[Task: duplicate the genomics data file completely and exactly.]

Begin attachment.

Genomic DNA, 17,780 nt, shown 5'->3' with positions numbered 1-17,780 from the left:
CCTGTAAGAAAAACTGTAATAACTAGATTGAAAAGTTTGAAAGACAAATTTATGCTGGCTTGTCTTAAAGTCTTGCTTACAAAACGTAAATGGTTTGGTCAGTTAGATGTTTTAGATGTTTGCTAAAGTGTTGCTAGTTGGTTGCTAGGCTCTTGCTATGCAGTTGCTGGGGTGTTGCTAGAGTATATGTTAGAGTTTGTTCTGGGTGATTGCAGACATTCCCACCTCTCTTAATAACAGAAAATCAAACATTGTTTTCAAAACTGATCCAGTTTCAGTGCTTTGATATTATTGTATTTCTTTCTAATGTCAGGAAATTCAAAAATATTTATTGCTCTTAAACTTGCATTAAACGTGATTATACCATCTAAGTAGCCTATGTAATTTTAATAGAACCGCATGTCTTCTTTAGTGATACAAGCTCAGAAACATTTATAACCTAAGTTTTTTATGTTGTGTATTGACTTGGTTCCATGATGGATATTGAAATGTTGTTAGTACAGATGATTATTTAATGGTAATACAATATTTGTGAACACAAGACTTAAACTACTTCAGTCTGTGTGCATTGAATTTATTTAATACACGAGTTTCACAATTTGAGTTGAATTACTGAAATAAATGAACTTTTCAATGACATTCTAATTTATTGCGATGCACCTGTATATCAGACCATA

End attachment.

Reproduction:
Genomic DNA, 17,780 nt, shown 5'->3' with positions numbered 1-17,780 from the left:
CCTGTAAGAAAAACTGTAATAACTAGATTGAAAAGTTTGAAAGACAAATTTATGCTGGCTTGTCTTAAAGTCTTGCTTACAAAACGTAAATGGTTTGGTCAGTTAGATGTTTTAGATGTTTGCTAAAGTGTTGCTAGTTGGTTGCTAGGCTCTTGCTATGCAGTTGCTGGGGTGTTGCTAGAGTATATGTTAGAGTTTGTTCTGGGTGATTGCAGACATTCCCACCTCTCTTAATAACAGAAAATCAAACATTGTTTTCAAAACTGATCCAGTTTCAGTGCTTTGATATTATTGTATTTCTTTCTAATGTCAGGAAATTCAAAAATATTTATTGCTCTTAAACTTGCATTAAACGTGATTATACCATCTAAGTAGCCTATGTAATTTTAATAGAACCGCATGTCTTCTTTAGTGATACAAGCTCAGAAACATTTATAACCTAAGTTTTTTATGTTGTGTATTGACTTGGTTCCATGATGGATATTGAAATGTTGTTAGTACAGATGATTATTTAATGGTAATACAATATTTGTGAACACAAGACTTAAACTACTTCAGTCTGTGTGCATTGAATTTATTTAATACACGAGTTTCACAATTTGAGTTGAATTACTGAAATAAATGAACTTTTCAATGACATTCTAATTTATTGCGATGCACCTGTATATCAGACCATA